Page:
PTB domains, which have a remarkable structural resemblance to PH domains, are present in certain adaptor proteins, such as IRS-1 or Shc, and are known to interact specifically with tyrosine-phosphorylated peptide sequences found in the cytoplasmic membrane-adjacent regions of receptor tyrosine kinases (Forman-Kay and Pawson, 1999). Regulation of PTB domains by phosphoinositides is uncommon, but the PTB domains of the clathrin adaptor protein Dab1 and its relative the autosomal hypercholesterolemia protein (ARH), both of which bind to the internalization sequence of lipoprotein receptors, have been shown to bind PtdIns(4,5)P2 (Stolt et al., 2003; Yun et al., 2003; Mishra et al., 2002a; Mishra et al., 2002b).

Another group of inositide-binding domains, the FERM domains, were first described in the N-termini of proteins that link the actin cytoskeleton to the plasma membrane (hence the acronym FERM from 4.1, ezrin/radixin/moiesin) (Christy et al., 1998). FERM domains bind to the cytoplasmic sequences of integrins as well as phosphoinositides (Hamada et al., 2000; Mangeat et al., 1999). The highly conserved structures of FERM domains, show that one of their three subdomains, subdomain C, contains a PTB fold that bears all the hallmarks of PH/PTB domains.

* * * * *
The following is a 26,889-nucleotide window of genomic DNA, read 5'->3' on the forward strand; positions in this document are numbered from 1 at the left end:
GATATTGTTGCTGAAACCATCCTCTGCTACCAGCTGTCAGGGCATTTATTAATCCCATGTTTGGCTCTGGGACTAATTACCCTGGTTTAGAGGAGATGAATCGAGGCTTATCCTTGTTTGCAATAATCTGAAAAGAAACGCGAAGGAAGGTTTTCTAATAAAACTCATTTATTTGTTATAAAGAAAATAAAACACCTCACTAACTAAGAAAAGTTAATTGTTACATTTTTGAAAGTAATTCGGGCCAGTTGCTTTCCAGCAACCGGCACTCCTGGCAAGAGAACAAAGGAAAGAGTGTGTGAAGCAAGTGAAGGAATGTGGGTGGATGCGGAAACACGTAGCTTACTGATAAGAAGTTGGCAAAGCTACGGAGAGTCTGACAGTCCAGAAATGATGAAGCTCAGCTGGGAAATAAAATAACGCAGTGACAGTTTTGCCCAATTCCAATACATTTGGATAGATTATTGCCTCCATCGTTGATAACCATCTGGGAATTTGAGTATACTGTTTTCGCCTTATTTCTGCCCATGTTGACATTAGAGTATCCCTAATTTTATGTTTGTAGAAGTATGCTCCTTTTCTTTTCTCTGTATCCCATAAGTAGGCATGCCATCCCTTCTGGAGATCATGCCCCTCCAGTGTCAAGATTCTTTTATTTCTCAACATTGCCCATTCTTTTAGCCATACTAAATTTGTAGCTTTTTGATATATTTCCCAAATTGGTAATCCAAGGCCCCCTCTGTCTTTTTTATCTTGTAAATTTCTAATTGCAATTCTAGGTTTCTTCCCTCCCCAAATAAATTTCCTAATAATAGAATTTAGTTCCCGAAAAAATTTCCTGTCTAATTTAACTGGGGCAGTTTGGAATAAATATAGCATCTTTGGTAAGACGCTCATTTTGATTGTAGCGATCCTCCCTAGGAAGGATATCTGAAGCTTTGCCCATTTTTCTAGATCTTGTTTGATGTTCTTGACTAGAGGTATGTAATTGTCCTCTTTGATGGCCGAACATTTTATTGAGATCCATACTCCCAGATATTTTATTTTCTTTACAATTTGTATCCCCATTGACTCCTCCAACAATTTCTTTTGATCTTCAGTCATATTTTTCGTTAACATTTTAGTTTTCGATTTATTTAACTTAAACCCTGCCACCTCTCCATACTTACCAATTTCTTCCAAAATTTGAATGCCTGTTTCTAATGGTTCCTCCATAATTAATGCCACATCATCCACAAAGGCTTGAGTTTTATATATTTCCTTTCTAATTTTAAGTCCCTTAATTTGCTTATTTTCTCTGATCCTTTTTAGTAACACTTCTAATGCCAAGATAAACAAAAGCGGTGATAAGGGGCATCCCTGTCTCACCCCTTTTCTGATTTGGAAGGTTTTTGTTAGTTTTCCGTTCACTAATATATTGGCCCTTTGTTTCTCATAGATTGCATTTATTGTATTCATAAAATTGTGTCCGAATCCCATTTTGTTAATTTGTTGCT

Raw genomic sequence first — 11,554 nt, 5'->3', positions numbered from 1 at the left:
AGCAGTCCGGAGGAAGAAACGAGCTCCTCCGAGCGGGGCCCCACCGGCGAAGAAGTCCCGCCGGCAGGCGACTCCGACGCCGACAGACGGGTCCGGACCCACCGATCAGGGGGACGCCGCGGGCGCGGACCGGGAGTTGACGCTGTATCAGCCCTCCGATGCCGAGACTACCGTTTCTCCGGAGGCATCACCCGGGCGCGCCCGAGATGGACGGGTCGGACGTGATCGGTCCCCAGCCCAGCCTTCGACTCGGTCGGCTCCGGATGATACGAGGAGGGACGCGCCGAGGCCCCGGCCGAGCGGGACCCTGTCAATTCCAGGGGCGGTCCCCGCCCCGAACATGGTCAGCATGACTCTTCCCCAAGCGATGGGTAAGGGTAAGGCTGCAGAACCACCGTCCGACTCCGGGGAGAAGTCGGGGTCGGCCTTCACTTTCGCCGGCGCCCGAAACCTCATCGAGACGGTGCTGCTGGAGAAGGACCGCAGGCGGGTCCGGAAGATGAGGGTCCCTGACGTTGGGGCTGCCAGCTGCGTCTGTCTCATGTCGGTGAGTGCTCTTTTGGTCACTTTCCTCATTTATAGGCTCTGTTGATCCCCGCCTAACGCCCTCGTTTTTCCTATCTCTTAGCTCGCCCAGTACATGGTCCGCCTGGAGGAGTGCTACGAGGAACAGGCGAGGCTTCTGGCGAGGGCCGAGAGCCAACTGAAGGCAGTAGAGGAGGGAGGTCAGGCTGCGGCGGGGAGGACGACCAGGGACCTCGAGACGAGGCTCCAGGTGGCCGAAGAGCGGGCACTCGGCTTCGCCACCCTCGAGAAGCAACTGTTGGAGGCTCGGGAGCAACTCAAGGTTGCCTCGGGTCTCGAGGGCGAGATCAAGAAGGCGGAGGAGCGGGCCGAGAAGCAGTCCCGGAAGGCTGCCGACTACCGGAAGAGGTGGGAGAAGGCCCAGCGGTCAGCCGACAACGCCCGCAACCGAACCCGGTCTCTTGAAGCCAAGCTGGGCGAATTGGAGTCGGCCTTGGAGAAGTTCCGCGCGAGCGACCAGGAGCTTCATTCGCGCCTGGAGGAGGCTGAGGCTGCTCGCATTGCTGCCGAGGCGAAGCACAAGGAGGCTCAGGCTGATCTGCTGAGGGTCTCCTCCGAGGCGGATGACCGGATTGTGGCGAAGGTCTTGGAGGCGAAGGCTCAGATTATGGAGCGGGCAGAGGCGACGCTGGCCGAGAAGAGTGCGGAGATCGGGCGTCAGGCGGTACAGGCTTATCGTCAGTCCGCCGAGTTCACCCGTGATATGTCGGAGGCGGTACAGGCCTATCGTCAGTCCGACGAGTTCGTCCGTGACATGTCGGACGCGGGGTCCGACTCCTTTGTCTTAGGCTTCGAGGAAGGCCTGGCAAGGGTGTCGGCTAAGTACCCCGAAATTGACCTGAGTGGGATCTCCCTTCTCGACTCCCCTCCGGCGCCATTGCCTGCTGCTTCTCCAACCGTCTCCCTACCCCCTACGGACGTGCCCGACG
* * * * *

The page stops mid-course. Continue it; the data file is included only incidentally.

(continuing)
The common structural feature of these domains is that they contain two nearly orthogonal β sheets formed by seven β strands arranged in groups of four and three, flanked by a C-terminal helix that `holds' the structure together (Fig. 1). The structural similarities between the three domains are quite obvious, but even the motifs within the structures that are involved in lipid and peptide binding, respectively, show striking similarities. In PH domains, the inositide-binding site is almost always formed by the β1-β2 and β3-β4 strands and the variable loops connecting them (this section of the domains is shown in light blue in Fig. 1). One exception is the PH domain of spectrin, in which Ins(1,4,5)P3 (mimicking the PtdIns(4,5)P2 headgroup) binds between the loops connecting the β1-β2 and the β5-β6 strands just outside the usual lipid-binding pocket (Macias et al., 1994). A unique variant is the binding of PtdIns(3,4,5)P2 by the PH domains of members of the Grp1/ARNO family, in which the lipid binds between the β1-β2 loops and the long insertion between what would correspond to the β6 and β7 strands in typical PH domains. This long insertion (colored brown in Fig. 1) replaces the β3-β4 strands and their connecting loop in forming the inositide-binding site (Lietzke et al., 2000; DiNitto et al., 2003).

Comparing binding of the inositides to the PTB domain Dab-1 with that to PH domains, one can recognise the structural conservation: in Dab-1, a helix is inserted between the β1 and β2 strands in place of the shorter loop found in PH domains (colored salmon in Fig. 1). This helical insertion (which can be of various lengths) is a feature of PTB domains. In the case of Dab-1, one side of the inserted helix forms the phosphoinositide-binding site (Stolt et al., 2003). The Shc PTB domain, which binds PtdIns(3,4,5)P3 and PtdIns(4,5)P2 (Rameh et al., 1997), also contains a cluster of positive residues on the same side of this helix (Zhou et al., 1995), although the inositide-binding site within this latter structure has not been identified.